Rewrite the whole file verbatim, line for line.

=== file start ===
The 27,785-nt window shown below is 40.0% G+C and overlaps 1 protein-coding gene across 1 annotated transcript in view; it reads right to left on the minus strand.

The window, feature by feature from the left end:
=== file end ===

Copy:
The 27,785-nt window shown below is 40.0% G+C and overlaps 1 protein-coding gene across 1 annotated transcript in view; it reads right to left on the minus strand.

The window, feature by feature from the left end: